It is also now planning to ensure Flight Data Recorder (FDR) systems and other recording facilities on all its aircraft for proper forensics.

    IAF clueless about its crashes; over 30% of crashes due to technical defects `unresolved’ | idrw.org
     
  10. Anish

    Anish Lt. Colonel ELITE MEMBER

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    HAL board reconstituted


    [​IMG]

    The board of directors of the Hindustan Aeronautics Ltd (HAL) has been reconstituted with effect from April 1. Chairman T Suvarna Raju is now re-designated as chairman and managing director (CMD).

    The posts of managing directors have been discontinued. Accordingly, S Subrahmanyan, who was the managing director of the MiG complex, Ozar, is now the director (operations). Senior official Daljeet Singh has been appointed the CEO, MiG complex.

    The revised structure consists of five whole-time directors, including the CMD, two directors nominated by the government and seven independent directors. The position of director (human resources) is held by VM Chamola and that of director (finance) by A.K. Mishra. S. Subrahmanyan is now director (operations). The position of director engineering and R&D are to be filled-up soon, a statement released by the HAL says.

    The reconstitution is done considering the growth of the company in the next two decades. This will also ensure extensive delegation and strengthening of our management system”, CMD Suvarna Raju, says in a statement.

    The company now has four chief executive officers (below the board level). They are V Sadagopan, CEO (helicopter complex), R Kaveri Renganathan, CEO (Bangalore complex), Daljeet Singh, CEO, MiG Complex and Rajiv Kumar, CEO, accessories complex.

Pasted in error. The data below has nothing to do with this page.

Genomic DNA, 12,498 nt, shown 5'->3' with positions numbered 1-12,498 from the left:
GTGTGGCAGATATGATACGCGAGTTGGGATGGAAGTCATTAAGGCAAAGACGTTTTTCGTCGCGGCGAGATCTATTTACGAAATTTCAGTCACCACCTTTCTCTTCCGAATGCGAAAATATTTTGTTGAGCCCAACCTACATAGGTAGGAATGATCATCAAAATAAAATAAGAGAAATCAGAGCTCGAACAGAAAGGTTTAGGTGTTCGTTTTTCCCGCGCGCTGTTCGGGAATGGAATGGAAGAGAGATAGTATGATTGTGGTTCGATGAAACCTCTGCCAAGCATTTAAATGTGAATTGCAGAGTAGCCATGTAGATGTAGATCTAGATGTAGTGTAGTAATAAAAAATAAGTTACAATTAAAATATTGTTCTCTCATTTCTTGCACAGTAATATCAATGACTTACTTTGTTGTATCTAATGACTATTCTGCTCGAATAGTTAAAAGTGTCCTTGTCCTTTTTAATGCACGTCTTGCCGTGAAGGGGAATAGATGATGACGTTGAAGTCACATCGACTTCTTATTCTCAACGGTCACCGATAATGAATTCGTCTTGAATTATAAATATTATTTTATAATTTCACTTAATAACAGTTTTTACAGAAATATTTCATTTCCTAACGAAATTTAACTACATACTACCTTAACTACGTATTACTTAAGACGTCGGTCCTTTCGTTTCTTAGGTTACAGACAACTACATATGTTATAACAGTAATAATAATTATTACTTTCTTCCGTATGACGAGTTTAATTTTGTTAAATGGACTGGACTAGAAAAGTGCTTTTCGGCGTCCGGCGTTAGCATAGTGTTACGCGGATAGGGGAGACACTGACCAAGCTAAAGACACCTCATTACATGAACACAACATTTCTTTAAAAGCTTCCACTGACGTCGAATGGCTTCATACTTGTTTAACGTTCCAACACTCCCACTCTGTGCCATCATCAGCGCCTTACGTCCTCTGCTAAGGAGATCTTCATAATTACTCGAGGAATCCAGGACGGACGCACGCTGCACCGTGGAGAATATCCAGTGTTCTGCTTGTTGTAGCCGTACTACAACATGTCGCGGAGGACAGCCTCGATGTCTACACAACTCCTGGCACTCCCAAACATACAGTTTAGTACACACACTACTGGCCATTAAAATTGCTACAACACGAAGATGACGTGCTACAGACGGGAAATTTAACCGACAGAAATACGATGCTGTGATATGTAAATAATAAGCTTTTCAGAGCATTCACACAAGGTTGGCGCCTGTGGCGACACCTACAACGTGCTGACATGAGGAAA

HAL board reconstituted | idrw.org
     
  11. Paliwal Warrior

    Paliwal Warrior Lt. Colonel ELITE MEMBER

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    HAL’s operations to be expanded: Manohar Parrikar
    Published April 9, 2015 | By admin
    SOURCE: PTI

    [​IMG]

    Defence Minister Manohar Parrikar on Wednesday said the operations of the state-run Hindustan Aeronautics Limited (HAL) would be expanded to compete with global aerospace and defence equipment manufacturing companies.

    He inspected the defence equipment manufacturing companies here and discussed with the units’ officials the ways to increase quality and quantity of their products.

    “We want to expand HAL so that it can take on the global defence equiment manufacturers. We’ll be meeting with the company’s officials and dicuss with them issues related to technology, quality and production,” the minister said.

    He said the government would endeavour to give the city – which has five ordnance factories, a HAL unit and an IIT – “the place it deserved in the defence industry”.

    The Minister said the was no plan to privatize the Kanpur-based defence companies. “The government, rather, was devising ways to improve their efficiency and output.”

    Defence Research and Development Organisation (DRDO) has been asked to collaborate with the Indian Institutes of Technology (IITs) to conduct joint research programmes to help meet the country’s defence needs, he added.

    HAL’s operations to be expanded: Manohar Parrikar | idrw.org
     
  12. VinodKumar

    VinodKumar 2nd Lieutant FULL MEMBER

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    medium transport aircraft indo russian
     
  13. VinodKumar

    VinodKumar 2nd Lieutant FULL MEMBER

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    tejas in hal
     
  14. Paliwal Warrior

    Paliwal Warrior Lt. Colonel ELITE MEMBER

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    LCh
    LUH/LOH
    Rudra

    too by HAL
     
  15. VinodKumar

    VinodKumar 2nd Lieutant FULL MEMBER

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    lca navy 2 first flight